Muslims can be Americans, treating them otherwise is un-American

Usmaan Hasan

On the 4th of July, I waved the flag, sang the Star-Spangled Banner, and enjoyed BBQ with my family. On the 5th, I learned 60 percent of Americans support a travel ban aimed at Muslims. As a Muslim, I was exasperated. Upon hearing the news, my mom said “Usmaan, you can’t attend your cousin’s wedding in Canada. Traveling alone at your age, with your name, in this time and climate isn’t safe.” As a fan of weddings, I was annoyed.

I didn’t know why I deserved the scrutiny. I watch the Super Bowl, make jokes at Canada’s expense, and watch all the Marvel movies, by my calculations I’m the perfect American. But the goalposts keep moving. The FBI’s Uniform Crime Reports Program documents that hate crimes against Muslims increased tenfold after 9/11, and has never gone down to pre-9/11 levels. A culture of pointed rhetoric has created a hostile environment that envelops Muslims.

For Islamophobia 101, look to the Texas Capitol. Last spring I had the opportunity to serve the in the House of Representatives as a legislative intern. I walked in the first day filled with the naive energy of a college freshman. My eyes absorbed every detail, drinking in the beauty of the state house. They settled on a large laminated page displayed on a mahogany bookshelf, the 10 Commandments with accompanying commentary.

I wasn’t fazed, I knew when I applied that the office was a member of the Christian, family-values conservative Freedom Caucus’s office. But what caught my eye was the 2nd Commandment commentary:

“Because of the massive influx of immigrants around the world, an abundance of world religions that worship idols has permeated our American culture. Political correctness harnesses the truth making it un-American to criticize anyone’s religion. For example, pastors have been subject to investigations (for possible hate speech) for speaking the truth about Islam and homosexuality.”

It was a shock to read this in my workplace, in a government office. It inspires fear and promotes the otherization of those who fall outside of narrowly defined criteria. Painting immigrants as degrading America, preaching ominous insinuations of “our American culture”, and presenting vague statements referencing “the truth about Islam and homosexuality” – as if both of harbored insidious secrets – cultivates an environment that condemns individual differences.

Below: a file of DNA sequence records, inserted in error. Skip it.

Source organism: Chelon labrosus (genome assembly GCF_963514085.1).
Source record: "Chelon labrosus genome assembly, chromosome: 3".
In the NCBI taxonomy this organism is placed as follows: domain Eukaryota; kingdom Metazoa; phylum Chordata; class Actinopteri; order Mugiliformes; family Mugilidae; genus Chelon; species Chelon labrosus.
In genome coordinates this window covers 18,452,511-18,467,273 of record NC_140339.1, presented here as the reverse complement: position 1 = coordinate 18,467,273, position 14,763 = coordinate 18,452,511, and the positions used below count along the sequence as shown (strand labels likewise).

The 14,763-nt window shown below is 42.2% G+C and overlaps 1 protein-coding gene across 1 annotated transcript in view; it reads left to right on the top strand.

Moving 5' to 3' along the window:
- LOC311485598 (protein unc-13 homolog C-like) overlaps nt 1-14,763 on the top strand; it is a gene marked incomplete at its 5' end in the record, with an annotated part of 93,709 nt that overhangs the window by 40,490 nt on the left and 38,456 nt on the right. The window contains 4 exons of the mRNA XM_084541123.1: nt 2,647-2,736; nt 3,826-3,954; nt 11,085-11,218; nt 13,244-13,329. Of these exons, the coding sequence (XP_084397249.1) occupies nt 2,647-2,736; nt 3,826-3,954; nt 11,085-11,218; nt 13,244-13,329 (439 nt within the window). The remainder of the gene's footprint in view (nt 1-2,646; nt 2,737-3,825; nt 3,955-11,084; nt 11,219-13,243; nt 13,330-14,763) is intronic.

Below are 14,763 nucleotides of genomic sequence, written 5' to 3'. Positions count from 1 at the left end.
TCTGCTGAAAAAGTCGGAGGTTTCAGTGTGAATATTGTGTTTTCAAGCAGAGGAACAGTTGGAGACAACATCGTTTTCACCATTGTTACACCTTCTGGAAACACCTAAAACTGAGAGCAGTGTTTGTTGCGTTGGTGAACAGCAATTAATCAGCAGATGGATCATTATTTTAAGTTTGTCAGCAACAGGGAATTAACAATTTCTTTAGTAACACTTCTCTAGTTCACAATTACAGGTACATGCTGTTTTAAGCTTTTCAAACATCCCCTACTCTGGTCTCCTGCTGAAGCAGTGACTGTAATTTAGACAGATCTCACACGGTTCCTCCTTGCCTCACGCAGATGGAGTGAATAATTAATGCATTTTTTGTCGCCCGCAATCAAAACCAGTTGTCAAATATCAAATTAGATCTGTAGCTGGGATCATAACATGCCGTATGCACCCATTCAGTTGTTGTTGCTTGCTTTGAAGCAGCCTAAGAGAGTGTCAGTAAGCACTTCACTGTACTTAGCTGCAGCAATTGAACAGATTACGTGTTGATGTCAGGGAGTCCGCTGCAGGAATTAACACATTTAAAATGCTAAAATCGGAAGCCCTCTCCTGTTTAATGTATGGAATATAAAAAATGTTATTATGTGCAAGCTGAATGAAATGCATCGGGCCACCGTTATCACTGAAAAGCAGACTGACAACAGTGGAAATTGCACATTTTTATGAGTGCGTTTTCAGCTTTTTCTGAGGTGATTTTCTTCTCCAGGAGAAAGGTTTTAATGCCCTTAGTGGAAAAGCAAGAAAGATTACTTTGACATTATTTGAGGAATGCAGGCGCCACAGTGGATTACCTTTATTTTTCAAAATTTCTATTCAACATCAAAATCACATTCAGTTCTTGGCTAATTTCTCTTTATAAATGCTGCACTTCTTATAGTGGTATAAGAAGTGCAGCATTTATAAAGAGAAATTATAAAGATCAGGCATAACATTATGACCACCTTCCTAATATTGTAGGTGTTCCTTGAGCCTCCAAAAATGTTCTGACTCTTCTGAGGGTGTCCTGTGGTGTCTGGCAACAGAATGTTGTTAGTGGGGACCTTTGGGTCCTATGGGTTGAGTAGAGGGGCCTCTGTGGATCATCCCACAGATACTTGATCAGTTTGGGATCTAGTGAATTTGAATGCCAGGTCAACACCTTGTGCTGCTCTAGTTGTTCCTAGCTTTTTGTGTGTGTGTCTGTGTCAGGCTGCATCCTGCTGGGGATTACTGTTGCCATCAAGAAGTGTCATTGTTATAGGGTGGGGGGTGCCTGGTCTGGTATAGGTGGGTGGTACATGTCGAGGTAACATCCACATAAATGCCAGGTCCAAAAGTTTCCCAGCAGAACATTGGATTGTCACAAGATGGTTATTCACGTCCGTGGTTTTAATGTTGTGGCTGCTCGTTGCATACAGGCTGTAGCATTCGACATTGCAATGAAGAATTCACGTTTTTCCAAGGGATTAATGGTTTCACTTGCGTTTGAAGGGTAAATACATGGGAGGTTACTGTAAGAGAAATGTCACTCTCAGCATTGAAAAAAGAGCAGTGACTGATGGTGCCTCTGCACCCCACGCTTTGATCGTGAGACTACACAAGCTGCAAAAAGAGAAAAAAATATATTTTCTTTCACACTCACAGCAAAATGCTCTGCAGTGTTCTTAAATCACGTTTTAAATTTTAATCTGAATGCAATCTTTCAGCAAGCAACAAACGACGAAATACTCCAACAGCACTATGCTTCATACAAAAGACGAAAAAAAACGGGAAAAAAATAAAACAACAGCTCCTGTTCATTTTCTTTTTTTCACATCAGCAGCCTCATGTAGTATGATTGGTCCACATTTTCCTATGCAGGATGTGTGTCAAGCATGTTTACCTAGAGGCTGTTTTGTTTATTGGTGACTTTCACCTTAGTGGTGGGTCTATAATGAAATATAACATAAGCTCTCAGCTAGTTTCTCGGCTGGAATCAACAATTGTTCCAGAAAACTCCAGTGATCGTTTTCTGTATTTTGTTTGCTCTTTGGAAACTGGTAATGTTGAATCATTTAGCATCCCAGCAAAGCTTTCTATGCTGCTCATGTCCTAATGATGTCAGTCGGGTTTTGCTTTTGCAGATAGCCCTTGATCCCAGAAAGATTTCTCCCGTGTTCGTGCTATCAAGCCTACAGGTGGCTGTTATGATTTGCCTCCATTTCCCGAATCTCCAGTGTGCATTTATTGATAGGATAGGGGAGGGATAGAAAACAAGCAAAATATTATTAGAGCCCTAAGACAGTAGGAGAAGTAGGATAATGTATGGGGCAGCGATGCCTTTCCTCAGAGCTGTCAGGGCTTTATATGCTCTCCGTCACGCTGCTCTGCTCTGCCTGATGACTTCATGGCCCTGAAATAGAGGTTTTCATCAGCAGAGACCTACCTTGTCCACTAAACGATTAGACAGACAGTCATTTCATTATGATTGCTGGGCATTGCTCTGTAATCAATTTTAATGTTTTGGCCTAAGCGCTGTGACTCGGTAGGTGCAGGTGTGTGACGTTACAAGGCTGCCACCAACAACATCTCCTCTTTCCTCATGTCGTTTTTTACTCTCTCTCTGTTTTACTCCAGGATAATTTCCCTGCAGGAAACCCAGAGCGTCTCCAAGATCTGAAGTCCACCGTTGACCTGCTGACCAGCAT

Hiding behind the right “to criticize anyone’s religion” is rich. Criticism is fine, it makes us strive for improvement. But dog-whistling to bigotry and creating targets out of identities is not. The worst part was that I knew the people who set the office décor. They were good people. They hired me! Yet to be part of “Team America, Heck Yeah!” I had to disavow my faith.

After 9/11, Osama Bin Laden became a perverted representation of Muslims. Until I was five I had the misfortune of sharing a first name with him. I didn’t really understand the significance of it at the time – the limits of my interests were Power Rangers and playgrounds. But after being ostracized on the latter, rejected by kids and their parents, my mom realized I was too young to experience Mean Girls-esque social rejection. One day she broke down crying and asked if I wanted to change my name. I did.

May 2nd, 2011. Osama Bin Laden was killed by Seal Team Six.

As a kid I thought “Osama” was the problem, that if Bin Laden were gone then it would all be over. Yet since then, a man has spit at my mom in a grocery store, my sister has read stories about a Muslim girl beaten outside of a mosque, and my dad hurries from the mosque lest it’s burned down.

May 3rd, 2011. “Hey, I heard they killed your dad last night”

As an American Muslim, I’ve learned to fit in I need to get friendly with the TSA, tread lightly, and listen to Spotify’s Hot Country playlist, but at every turn society rewards me with more suspicion. The President has laid siege to the Muslim community, and is the first administration in this millennia to forgo the annual celebration of Ramadan.

Peter Gottschalk, professor of religion at Wesleyan University, notes Islamophobia is a fear instilled by society. "I don't think anybody's naturally afraid of Muslims and Islam," Gottschalk says. The failure to understand and connect with those unlike ourselves is not unique to Islamophobia. Preying on this information gap will only make the unavoidable reconciliation so much more difficult.

The haze of fear is building barriers and barricades in places where we need to be building bridges. It’s asphyxiating America, a place where people of all races, castes, and creeds can come together to build something greater than the sum of their parts. The 4th of July is a day in which we honor our country’s fight for freedom and fairness — Muslims deserve to be a part of that too.

Hasan is a Finance and IRG sophomore from Plano. Follow him on Twitter @UzzieHasan.